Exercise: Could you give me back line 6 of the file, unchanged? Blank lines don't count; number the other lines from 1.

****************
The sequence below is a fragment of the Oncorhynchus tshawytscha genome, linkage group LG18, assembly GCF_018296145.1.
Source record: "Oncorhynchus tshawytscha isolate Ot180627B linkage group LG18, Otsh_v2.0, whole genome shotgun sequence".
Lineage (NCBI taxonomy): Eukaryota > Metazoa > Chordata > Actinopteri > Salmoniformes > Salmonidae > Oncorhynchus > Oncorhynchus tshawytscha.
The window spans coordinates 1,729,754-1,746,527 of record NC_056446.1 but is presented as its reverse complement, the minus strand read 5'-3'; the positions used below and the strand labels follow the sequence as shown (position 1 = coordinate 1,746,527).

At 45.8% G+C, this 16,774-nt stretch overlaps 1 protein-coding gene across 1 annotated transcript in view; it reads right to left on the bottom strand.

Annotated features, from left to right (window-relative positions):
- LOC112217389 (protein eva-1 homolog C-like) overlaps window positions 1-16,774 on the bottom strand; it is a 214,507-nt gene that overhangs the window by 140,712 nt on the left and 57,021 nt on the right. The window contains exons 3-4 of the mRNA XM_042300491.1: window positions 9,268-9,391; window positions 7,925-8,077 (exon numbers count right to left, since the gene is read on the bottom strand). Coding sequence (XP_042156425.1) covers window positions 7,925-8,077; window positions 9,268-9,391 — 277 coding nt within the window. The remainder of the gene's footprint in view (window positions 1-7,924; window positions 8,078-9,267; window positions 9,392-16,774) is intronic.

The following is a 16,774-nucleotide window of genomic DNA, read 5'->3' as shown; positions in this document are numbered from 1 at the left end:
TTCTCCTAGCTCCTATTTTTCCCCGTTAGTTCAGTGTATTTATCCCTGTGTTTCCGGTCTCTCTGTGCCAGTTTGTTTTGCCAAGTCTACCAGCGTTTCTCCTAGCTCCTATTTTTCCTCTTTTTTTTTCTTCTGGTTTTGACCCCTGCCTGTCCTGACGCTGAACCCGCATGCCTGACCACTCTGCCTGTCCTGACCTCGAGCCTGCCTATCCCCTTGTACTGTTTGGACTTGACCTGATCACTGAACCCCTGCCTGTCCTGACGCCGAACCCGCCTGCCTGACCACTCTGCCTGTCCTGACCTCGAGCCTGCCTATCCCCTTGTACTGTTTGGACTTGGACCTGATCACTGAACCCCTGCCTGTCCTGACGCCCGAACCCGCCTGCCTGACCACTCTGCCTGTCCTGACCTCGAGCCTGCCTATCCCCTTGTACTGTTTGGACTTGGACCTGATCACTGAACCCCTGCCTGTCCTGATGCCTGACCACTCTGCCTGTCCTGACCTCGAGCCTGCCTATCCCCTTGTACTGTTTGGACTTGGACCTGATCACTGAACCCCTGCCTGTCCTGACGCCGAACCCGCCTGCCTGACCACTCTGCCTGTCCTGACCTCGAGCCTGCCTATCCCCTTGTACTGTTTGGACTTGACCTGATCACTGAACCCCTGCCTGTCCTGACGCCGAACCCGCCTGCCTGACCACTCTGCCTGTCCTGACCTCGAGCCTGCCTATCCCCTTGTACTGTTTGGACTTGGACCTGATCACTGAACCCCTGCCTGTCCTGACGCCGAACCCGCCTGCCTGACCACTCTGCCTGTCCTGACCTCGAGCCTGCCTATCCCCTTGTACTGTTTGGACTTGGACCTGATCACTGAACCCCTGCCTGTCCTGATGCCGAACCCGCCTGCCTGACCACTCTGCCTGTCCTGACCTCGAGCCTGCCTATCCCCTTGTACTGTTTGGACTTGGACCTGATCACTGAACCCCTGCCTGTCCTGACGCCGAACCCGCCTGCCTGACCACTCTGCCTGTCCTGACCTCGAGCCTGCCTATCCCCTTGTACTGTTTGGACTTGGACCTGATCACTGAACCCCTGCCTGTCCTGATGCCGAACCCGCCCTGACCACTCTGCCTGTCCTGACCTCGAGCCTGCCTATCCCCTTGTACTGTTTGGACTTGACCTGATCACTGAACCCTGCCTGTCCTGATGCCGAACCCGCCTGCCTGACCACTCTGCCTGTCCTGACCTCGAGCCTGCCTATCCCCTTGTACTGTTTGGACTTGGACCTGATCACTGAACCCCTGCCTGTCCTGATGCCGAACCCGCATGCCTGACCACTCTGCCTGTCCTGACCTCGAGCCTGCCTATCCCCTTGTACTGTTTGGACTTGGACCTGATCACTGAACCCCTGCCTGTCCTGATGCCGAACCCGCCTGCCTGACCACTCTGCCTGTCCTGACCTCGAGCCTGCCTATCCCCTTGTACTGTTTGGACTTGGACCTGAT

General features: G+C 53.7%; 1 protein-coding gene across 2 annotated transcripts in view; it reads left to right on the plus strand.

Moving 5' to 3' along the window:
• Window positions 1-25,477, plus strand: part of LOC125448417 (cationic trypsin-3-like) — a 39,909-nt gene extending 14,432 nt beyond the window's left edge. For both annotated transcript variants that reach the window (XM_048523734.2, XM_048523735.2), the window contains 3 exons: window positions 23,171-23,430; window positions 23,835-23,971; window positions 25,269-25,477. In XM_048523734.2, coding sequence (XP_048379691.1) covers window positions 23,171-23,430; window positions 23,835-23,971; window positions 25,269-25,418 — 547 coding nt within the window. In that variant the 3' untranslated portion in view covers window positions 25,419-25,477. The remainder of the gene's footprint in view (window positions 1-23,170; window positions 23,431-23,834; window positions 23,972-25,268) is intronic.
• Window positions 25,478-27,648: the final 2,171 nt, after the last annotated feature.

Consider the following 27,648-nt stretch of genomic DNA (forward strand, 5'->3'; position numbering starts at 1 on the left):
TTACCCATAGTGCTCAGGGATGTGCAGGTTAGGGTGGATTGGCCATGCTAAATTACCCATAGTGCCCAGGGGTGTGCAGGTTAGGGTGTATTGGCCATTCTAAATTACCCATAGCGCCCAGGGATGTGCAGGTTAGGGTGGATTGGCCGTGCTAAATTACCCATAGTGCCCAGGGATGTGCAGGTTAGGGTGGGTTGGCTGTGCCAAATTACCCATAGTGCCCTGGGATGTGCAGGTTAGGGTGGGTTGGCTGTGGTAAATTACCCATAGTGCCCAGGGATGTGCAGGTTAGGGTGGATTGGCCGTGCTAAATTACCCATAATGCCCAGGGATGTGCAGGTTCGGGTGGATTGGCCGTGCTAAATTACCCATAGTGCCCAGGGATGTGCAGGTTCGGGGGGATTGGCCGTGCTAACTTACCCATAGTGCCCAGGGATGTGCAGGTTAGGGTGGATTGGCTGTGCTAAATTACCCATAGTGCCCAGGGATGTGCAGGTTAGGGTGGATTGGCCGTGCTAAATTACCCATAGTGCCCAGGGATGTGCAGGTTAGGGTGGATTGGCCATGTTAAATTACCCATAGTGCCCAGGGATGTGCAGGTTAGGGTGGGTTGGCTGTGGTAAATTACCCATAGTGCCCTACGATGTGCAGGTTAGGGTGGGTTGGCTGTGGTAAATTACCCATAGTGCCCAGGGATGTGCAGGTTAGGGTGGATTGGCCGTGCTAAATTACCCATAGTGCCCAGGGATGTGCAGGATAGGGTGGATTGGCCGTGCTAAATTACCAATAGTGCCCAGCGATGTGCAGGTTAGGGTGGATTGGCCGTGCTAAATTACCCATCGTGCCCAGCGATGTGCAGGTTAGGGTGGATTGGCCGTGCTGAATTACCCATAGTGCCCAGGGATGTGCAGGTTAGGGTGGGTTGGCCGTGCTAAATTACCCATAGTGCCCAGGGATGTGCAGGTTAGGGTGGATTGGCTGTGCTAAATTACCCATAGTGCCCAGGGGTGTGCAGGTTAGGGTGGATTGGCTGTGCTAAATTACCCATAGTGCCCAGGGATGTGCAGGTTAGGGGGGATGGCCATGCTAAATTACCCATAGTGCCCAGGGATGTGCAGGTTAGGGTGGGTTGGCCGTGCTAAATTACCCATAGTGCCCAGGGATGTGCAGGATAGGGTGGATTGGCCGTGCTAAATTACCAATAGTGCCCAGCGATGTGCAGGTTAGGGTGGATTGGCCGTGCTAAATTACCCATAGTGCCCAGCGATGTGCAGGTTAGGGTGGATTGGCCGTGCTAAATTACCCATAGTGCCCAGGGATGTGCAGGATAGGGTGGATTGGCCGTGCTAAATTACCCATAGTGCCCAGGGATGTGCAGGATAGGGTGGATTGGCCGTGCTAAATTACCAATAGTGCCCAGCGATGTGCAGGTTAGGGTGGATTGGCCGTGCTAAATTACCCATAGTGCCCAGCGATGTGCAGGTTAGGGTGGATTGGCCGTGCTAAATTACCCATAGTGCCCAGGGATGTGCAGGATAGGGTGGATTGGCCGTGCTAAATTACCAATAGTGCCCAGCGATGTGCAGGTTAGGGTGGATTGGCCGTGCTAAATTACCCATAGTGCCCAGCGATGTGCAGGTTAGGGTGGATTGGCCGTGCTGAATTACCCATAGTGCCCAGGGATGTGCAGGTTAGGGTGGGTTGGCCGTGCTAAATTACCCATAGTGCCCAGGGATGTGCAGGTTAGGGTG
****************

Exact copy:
Annotated features, from left to right (window-relative positions):